Families of victims express relief at Hall verdict


SPRINGFIELD -- After the verdicts were read, there was elation among family members and friends of Adam Lee Hall's victims.

They hugged each other and the members of the state police who have worked on the case for more than two years.

"I was just at a point where I was going to collapse with satisfaction. I'm just overwhelmed by the verdict," said Carol Chadwell Smith, the sister of victim Robert Chadwell. "It's over. I'm lightheaded, weak at the knees. The healing process can begin. It can begin now. I can go to sleep and sleep peacefully."

Chadwell, along with David Glasser and Edward Frampton were kidnapped, tortured and killed by Hall and two other men, according to trial testimony.

Smith told The Eagle that she and her family were there for her brother as well as the other two victims.

Willie Haywood Jr., Robert Chadwell's longtime partner who testified during the trial, said he was "very satisfied" with the resolution of the case, but won't feel closure until "the other two trials are over."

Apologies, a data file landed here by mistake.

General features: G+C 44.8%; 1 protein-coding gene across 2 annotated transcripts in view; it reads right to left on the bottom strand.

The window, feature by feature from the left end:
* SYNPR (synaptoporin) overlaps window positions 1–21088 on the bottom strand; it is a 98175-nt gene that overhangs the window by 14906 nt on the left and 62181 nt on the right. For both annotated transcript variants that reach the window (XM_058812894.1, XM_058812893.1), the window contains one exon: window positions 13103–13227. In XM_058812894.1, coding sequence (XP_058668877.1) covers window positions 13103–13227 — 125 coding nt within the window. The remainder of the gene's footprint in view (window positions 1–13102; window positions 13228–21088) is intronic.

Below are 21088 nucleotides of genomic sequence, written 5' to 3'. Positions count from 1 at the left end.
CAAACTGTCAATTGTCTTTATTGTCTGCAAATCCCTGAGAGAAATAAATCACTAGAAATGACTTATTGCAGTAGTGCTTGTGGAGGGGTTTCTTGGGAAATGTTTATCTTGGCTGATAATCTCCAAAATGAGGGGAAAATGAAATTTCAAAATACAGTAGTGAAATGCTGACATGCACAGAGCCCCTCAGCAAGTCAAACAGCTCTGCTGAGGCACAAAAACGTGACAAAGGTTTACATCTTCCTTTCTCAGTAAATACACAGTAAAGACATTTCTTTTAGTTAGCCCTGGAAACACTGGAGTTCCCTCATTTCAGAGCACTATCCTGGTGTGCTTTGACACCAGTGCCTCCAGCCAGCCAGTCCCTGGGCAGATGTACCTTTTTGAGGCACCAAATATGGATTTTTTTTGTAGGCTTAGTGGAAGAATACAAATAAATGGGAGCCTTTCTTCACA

Haywood said he will be attending those trials -- for Hall's co-defendants, David Chalue and Caius Veiovis -- as well.

Both Smith and Haywood said it's been a hard couple of years for them.

"I'm just glad that it's over," Smith said. "It's been a long, long, long two years. I'm done. I'm tired."

"I think it's really horrible. Having to go through this, not sleeping, being afraid someone's going to come in the house," Haywood said. "Whoever heard of someone just coming in and taking three people from a house and no one hearing or seeing anything."

While they are relieved by the verdict, Smith said having to sit through the trial and the sometimes graphic testimony was very difficult.

"It's a sense of relief," she said. "But my memories are always going to be there. There are going to be things that were said in this courtroom that I'm not going to be able to get out of my head, like the conditions of my brother and his friends' bodies. That image is stuck in my head for the rest of my life."

Smith hopes no one ever has to experience the pain her family has suffered.

"Nobody should have to go through ... what our family went through," she said. "It's sickening. I hope no one ever has to endure the pain that we have."


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